Natural phenomenon in Yosemite National Park: flowing fireFebruary 22, 2019
What looks like liquid lava is what is currently drifting down El Capitan, a famous rock in Yosemite National Park. The natural phenomenon is rare – and extremely popular with photographers.
The Horsetail waterfall in the US National Park Yosemite is rather small and inconspicuous. Actually not a place that attracts the masses. At least that’s true for most of the year.
But in February – when all conditions are right – it becomes a hotspot for tourists. They crowd at sunset at the eastern foot of the famous El Capitan Climbing Rock and watch for a few minutes as the darkness falls, as suddenly the sparks fly along the narrow waterfall – like a trickle of water Firefall becomes.
At least it seems like fire is flowing down the mountainside. But the fiery embers are an optical illusion. The natural phenomenon is a “unique lighting effect,” writes the Yosemite National Park on its website.
This requires perfect conditions. First of all, the waterfall has to flow at all, which it does only when the snow melts on the 2307 meter high rock and there is enough meltwater.
In addition, the sky in the evening must be very clear, so that the rays of the setting sun unabated hit the waterfall on the eastern edge of El Capitan. “Even a bit of haze or light cloud cover can prevent or reduce the effect,” reads the National Park website. And then the position of the sun in the sky has to be right. Therefore, the phenomenon is visible – if at all – only on a few days in February.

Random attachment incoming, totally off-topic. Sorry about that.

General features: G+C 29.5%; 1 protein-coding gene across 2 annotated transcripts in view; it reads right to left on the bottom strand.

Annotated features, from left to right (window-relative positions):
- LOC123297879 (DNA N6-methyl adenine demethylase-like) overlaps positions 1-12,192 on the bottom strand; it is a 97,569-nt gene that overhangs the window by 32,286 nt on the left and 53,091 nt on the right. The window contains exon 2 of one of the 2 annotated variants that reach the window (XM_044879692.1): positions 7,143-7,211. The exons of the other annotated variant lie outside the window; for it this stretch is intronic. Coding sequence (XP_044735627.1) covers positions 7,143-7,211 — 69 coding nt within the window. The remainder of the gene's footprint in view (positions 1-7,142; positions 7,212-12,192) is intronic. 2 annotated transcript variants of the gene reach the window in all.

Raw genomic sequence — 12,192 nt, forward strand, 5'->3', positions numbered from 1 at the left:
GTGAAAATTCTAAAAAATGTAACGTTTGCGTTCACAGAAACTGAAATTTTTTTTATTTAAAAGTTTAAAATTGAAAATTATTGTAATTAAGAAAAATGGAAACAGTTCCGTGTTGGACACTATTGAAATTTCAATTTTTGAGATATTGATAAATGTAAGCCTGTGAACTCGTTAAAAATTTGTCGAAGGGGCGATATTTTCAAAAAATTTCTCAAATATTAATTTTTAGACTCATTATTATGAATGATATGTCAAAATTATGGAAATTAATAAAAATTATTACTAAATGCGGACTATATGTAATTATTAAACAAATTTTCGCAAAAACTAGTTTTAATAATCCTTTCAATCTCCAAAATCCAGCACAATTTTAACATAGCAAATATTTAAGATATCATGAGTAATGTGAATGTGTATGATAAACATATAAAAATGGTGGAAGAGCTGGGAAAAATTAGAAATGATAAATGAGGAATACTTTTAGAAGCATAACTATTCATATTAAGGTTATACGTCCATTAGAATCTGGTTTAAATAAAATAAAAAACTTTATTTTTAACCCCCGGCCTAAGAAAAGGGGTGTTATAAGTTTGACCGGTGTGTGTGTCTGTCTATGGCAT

When all factors come together, the waterfall changes color in the evening for a few minutes – and turns orange in a fiery glow. A feast for photographers and Instagrammer who share their best recent footage on the photo platform in their thousands.
Ever since the US nature photographer Galen Rowell published a photograph of the luminous waterfall in 1973, visitors from all over the world have made a pilgrimage to the California National Park year after year. They set up their tripods, have their fingers on the trigger and wait for the moment in which the Firefall shows.
The fire cases of Yosemite
Because of the large crowds, the National Park let 2018 only 250 cars per day on the visitor parking lot. In addition, tourists had to make an online reservation. You do not have to register in advance this year. However, parking on certain adjacent sections of the Southside and Northside Drives is prohibited, the park website states.
But no matter where you park, visitors will have to walk a bit to get to the Horsetail waterfall anyway. You should be prepared to “walk at least a mile”, wear warm clothes and boots, and bring a headlight or flashlight.
The cold, 15 inches of snow and slippery paths – the circumstances are currently contrary, according to the Instagramer “lightsparq” currently. But they would not have stopped photographers from coming to the waterfall to watch the ten-minute wonder. “Passion beats obstacles,” it says below his post. And then: “Happy Viewing!”
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